Enhanced electrical conductivity and piezoresistive sensing in multi-wall carbon nanotubes/polydimethylsiloxane nanocomposites via the construction of a self-segregated structure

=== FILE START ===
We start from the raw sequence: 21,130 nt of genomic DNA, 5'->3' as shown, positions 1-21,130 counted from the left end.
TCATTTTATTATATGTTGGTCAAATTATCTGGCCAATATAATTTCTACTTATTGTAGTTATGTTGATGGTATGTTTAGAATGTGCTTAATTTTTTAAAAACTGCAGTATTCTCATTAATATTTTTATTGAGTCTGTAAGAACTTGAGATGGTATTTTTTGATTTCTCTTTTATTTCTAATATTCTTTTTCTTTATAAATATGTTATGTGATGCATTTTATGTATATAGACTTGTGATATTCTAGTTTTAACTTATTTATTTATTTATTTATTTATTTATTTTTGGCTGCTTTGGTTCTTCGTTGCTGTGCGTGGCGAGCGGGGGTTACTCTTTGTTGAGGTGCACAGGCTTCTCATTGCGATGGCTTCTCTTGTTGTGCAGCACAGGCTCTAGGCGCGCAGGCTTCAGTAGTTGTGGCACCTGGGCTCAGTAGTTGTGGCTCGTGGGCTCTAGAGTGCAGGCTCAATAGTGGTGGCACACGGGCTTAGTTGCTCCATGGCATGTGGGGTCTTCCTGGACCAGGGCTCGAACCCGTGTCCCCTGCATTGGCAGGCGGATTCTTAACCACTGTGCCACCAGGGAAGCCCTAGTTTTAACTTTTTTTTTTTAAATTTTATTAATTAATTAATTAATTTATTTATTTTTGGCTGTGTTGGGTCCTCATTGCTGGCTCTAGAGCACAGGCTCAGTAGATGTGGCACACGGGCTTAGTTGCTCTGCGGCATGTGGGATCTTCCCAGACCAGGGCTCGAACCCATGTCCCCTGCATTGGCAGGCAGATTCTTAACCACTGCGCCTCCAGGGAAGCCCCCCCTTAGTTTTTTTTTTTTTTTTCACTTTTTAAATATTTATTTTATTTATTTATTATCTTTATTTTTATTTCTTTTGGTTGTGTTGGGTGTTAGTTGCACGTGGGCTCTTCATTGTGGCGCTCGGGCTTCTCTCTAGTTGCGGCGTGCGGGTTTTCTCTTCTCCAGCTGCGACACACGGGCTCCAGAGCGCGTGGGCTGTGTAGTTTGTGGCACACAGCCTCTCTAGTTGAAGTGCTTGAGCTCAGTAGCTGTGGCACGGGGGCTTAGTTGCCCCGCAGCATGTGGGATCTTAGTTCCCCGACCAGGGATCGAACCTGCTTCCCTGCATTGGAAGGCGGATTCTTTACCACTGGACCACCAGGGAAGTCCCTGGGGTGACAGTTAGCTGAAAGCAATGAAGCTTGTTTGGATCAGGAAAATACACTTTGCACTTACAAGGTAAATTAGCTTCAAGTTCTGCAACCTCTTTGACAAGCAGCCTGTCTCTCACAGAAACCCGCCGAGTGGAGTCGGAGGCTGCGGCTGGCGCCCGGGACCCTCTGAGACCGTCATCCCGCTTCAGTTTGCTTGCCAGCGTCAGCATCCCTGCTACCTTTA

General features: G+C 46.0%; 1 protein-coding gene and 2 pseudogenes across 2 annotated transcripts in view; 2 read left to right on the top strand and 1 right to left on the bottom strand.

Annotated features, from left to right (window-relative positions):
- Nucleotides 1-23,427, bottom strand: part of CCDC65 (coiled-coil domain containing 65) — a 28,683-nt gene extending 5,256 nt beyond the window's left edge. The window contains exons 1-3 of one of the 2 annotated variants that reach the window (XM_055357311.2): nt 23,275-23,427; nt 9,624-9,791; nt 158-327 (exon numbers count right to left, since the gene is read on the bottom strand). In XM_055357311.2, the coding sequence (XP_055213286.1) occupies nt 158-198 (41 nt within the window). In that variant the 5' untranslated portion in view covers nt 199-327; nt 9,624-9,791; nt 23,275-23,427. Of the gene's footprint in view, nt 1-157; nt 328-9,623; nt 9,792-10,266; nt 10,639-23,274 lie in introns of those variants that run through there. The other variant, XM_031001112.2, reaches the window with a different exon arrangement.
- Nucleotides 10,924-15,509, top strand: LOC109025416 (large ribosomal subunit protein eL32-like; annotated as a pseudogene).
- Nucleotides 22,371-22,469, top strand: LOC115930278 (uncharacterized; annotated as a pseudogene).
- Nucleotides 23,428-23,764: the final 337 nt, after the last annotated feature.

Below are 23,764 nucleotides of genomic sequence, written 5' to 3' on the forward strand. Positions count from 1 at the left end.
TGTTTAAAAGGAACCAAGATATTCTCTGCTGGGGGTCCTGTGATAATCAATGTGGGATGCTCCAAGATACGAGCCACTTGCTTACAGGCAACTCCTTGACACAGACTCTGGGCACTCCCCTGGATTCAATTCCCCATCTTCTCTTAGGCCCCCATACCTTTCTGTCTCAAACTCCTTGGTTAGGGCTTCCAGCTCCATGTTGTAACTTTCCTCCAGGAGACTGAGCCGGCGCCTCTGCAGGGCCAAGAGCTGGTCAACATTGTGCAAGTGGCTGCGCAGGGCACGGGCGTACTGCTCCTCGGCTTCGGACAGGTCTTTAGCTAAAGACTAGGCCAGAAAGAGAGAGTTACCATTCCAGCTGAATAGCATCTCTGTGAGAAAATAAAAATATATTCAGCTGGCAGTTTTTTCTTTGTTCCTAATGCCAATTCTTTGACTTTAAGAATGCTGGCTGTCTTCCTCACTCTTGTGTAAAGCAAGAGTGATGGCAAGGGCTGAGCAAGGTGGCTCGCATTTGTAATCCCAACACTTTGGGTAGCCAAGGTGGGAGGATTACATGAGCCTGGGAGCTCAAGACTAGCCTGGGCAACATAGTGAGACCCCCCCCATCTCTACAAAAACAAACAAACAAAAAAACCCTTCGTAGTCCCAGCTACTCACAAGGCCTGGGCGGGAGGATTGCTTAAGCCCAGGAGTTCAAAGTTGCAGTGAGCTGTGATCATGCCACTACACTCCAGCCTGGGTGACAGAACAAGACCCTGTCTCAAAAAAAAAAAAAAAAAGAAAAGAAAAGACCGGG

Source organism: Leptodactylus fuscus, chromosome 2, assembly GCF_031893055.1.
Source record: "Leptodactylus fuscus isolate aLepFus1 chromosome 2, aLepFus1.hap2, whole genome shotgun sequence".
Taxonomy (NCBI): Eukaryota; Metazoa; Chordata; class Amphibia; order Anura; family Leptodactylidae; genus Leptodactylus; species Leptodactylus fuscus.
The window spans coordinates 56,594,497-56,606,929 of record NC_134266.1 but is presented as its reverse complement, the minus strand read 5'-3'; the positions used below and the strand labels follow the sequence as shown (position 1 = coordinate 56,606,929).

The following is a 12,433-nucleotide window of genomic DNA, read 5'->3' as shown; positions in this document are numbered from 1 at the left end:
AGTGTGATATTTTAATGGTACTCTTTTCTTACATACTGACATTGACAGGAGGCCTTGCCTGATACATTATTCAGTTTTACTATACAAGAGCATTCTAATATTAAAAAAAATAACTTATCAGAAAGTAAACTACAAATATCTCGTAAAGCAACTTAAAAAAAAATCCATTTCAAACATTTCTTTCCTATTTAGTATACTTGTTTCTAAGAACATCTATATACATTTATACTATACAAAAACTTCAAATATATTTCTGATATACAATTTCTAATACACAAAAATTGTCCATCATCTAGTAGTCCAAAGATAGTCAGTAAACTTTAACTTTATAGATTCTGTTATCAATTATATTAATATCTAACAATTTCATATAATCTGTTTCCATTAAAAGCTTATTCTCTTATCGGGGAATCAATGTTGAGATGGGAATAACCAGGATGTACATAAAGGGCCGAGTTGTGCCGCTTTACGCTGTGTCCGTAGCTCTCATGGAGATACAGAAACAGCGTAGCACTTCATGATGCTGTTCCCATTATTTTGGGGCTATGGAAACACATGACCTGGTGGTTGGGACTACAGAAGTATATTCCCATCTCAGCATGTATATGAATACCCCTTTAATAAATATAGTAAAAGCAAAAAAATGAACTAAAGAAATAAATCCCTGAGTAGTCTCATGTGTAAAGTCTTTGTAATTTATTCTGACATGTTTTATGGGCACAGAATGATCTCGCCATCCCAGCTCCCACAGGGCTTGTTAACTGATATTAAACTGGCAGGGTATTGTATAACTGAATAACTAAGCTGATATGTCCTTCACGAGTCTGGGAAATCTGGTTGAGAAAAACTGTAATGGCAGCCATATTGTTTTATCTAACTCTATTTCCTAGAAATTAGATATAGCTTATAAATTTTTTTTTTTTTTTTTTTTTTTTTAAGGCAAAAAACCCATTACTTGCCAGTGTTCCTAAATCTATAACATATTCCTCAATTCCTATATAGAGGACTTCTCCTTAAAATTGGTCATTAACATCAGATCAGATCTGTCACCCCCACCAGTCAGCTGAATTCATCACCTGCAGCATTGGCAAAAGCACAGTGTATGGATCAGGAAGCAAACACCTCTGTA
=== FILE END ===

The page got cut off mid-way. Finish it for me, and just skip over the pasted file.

Formation of highly conductive networks is essential for achieving flexible conductive polymer composites (CPCs) with high force sensitivity and high electrical conductivity. In this study, self-segregated structures were constructed in polydimethylsiloxane/multi-wall carbon nanotube (PDMS/MWCNT) nanocomposites, which then exhibited high piezoresistive sensitivity and low percolation threshold without sacrificing their mechanical properties. First, PDMS was cured and pulverized into 40–60 mesh-sized particles (with the size range of 250–425 μm) as an optimum self-segregated phase to improve the subsequent electrical conductivity. Then, the uncured PDMS/MWCNT base together with the curing agent was mixed with the abovementioned PDMS particles, serving as the segregated phase. Finally, the mixture was cured again to form the PDMS/MWCNT nanocomposites with self-segregated structures. The morphological evaluation indicated that MWCNTs were located in the second cured three-dimensional (3D) continuous PDMS phase, resulting in an ultralow percolation threshold of 0.003 vol% MWCNTs. The nanocomposites with self-segregated structures with 0.2 vol% MWCNTs achieved a high electrical conductivity of 0.003 S m−1, whereas only 4.87 × 10−10 S m−1 was achieved for the conventional samples with 0.2 vol% MWCNTs. The gauge factor GF of the self-segregated samples was 7.4-fold that of the conventional samples at 30% compression strain. Furthermore, the self-segregated samples also showed higher compression modulus and strength as compared to the conventional samples. These enhanced properties were attributed to the construction of 3D self-segregated structures, concentrated distribution of MWCNTs, and strong interfacial interaction between the segregated phase and the continuous phase with chemical bonds formed during the second curing process. These self-segregated structures provide a new insight into the fabrication of elastomers with high electrical conductivity and piezoresistive sensitivity for flexible force-sensitive materials.